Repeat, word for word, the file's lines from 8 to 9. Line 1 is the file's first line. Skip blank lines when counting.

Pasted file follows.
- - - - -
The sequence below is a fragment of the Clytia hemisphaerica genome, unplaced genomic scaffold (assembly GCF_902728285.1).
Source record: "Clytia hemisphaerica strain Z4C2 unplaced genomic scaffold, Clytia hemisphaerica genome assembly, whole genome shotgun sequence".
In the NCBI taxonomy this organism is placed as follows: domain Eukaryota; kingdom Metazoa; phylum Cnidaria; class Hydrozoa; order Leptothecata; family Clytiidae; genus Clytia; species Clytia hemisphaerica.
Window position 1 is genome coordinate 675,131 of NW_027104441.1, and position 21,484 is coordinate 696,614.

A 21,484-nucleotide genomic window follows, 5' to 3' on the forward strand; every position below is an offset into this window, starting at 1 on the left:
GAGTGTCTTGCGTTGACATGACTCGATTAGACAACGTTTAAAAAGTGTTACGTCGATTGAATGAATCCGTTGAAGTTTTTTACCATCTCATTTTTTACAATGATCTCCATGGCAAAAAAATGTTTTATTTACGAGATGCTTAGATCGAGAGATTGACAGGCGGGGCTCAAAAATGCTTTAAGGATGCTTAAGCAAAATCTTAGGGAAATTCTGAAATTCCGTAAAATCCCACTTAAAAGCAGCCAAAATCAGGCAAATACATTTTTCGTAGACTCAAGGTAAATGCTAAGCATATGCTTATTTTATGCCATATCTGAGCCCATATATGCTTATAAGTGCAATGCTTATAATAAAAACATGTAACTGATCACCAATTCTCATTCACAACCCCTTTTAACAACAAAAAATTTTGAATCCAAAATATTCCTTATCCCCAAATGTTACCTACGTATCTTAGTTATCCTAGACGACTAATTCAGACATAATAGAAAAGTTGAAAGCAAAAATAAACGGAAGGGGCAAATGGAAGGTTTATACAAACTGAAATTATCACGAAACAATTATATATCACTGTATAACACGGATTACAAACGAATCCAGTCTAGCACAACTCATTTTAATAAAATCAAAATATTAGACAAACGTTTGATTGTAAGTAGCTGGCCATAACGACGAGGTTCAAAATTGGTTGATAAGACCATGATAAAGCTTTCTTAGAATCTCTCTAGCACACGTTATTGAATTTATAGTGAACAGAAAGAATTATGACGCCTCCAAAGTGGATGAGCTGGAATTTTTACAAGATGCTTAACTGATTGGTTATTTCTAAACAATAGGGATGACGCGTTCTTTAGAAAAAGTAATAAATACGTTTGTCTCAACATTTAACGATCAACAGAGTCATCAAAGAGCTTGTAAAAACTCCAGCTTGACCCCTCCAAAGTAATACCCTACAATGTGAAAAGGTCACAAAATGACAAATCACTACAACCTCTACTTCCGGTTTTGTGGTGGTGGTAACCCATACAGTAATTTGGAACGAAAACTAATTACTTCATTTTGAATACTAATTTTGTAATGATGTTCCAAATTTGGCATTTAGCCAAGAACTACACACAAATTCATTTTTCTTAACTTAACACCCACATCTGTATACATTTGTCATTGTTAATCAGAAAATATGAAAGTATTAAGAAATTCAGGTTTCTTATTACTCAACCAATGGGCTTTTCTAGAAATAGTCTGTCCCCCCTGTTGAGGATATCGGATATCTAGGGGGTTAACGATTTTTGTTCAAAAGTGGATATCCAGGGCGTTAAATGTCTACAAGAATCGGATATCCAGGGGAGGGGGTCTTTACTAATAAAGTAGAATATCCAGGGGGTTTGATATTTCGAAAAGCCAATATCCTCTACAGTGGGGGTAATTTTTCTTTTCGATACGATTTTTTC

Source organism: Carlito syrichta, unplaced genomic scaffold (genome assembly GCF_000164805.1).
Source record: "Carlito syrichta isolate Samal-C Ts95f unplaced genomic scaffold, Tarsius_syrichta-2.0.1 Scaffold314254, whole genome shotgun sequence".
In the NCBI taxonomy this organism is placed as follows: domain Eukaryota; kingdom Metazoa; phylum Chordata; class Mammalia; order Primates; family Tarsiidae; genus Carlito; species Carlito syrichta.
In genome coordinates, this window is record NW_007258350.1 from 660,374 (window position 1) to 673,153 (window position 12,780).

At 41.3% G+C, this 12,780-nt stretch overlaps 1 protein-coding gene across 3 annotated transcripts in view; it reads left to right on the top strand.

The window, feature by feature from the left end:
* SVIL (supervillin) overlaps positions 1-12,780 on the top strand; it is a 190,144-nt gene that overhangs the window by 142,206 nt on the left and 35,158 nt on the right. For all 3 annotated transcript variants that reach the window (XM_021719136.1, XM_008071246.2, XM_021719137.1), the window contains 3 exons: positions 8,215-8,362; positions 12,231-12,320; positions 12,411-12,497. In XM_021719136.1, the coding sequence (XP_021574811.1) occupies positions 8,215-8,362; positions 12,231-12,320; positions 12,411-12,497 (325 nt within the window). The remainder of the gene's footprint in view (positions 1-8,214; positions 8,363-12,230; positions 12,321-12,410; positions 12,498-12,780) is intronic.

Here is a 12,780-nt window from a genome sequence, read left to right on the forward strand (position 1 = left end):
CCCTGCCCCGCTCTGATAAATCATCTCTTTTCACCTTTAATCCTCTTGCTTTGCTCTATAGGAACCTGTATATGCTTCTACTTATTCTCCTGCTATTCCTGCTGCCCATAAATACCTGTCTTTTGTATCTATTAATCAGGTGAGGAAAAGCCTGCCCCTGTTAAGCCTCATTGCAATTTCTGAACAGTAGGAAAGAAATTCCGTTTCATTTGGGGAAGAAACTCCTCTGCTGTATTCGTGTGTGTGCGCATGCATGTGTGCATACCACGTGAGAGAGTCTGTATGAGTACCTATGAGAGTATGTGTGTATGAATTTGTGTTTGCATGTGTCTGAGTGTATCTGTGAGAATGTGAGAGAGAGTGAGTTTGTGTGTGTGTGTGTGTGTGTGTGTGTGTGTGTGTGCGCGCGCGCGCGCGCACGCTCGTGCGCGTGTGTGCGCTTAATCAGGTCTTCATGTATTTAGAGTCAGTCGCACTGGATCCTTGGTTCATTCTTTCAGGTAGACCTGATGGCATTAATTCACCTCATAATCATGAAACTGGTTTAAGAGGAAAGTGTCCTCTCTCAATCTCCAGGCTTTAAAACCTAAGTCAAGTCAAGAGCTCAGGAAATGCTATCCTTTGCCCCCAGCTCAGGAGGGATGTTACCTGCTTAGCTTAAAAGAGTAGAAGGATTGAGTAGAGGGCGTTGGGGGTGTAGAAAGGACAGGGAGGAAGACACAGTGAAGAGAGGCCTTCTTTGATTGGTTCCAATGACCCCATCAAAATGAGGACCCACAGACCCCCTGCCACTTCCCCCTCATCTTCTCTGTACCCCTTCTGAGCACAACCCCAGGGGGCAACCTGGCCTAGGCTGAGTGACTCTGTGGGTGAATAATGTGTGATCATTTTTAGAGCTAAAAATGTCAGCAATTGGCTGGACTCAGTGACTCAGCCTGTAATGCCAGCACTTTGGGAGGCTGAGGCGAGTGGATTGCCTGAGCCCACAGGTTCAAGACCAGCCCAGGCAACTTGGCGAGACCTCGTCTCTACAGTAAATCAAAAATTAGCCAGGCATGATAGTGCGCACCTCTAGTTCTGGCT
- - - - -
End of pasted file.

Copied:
Source record: "Carlito syrichta isolate Samal-C Ts95f unplaced genomic scaffold, Tarsius_syrichta-2.0.1 Scaffold314254, whole genome shotgun sequence".
In the NCBI taxonomy this organism is placed as follows: domain Eukaryota; kingdom Metazoa; phylum Chordata; class Mammalia; order Primates; family Tarsiidae; genus Carlito; species Carlito syrichta.